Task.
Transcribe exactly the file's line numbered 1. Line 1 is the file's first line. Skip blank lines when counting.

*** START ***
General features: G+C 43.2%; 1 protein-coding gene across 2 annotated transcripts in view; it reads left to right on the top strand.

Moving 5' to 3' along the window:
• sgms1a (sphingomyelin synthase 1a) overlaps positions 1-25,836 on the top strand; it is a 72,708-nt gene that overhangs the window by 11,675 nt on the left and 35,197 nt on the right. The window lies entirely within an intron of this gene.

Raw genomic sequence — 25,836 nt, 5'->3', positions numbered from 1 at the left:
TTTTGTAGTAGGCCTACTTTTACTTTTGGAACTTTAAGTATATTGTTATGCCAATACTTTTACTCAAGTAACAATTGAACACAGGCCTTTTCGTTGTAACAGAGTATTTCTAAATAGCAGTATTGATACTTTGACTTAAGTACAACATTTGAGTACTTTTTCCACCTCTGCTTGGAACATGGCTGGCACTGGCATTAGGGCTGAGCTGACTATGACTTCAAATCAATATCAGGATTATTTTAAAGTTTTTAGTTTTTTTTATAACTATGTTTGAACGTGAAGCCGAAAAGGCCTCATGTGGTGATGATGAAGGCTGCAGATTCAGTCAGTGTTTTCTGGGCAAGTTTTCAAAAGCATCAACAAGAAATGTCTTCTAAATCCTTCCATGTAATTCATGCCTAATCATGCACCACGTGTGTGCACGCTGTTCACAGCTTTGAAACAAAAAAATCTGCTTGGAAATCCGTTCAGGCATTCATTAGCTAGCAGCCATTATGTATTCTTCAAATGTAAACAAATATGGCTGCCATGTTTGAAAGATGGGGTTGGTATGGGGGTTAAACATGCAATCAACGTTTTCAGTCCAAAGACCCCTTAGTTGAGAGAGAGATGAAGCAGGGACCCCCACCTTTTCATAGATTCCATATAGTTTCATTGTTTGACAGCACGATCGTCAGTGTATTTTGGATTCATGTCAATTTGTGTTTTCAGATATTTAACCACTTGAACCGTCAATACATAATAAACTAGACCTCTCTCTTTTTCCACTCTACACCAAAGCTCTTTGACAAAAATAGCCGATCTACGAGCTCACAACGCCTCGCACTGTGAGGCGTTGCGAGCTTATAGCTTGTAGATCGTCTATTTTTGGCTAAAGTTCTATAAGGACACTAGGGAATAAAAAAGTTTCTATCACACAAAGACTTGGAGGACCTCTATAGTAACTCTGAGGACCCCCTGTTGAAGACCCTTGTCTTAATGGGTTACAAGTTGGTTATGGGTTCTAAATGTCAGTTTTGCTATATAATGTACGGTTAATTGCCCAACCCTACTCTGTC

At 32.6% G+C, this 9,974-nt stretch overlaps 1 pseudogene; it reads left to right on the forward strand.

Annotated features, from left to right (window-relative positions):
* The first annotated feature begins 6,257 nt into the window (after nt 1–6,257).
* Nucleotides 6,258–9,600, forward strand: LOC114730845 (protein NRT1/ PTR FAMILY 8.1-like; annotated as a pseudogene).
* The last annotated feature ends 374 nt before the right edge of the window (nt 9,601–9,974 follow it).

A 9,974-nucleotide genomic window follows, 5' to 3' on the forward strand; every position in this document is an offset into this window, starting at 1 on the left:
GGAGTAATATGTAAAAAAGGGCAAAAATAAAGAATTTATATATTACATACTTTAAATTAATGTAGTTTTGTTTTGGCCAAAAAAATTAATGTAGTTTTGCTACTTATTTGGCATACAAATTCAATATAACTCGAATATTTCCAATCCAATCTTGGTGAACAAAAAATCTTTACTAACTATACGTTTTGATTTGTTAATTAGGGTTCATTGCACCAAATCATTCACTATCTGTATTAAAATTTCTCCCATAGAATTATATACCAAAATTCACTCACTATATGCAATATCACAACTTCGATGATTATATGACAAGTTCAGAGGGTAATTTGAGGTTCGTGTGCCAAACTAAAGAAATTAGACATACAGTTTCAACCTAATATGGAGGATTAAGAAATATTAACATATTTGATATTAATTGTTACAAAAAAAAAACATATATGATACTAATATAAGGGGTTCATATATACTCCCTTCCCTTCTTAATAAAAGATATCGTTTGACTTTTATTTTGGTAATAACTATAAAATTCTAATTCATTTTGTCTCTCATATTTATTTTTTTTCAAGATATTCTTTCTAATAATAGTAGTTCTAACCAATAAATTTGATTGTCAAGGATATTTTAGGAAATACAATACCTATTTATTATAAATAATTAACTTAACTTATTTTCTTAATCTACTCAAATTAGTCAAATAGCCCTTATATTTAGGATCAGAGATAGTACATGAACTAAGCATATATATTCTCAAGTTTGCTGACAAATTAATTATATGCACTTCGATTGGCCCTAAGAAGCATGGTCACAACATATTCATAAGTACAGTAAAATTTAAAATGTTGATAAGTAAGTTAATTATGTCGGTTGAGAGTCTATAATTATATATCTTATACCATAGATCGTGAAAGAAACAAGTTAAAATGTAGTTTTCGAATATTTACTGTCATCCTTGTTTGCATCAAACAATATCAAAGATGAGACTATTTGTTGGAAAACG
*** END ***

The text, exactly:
General features: G+C 43.2%; 1 protein-coding gene across 2 annotated transcripts in view; it reads left to right on the top strand.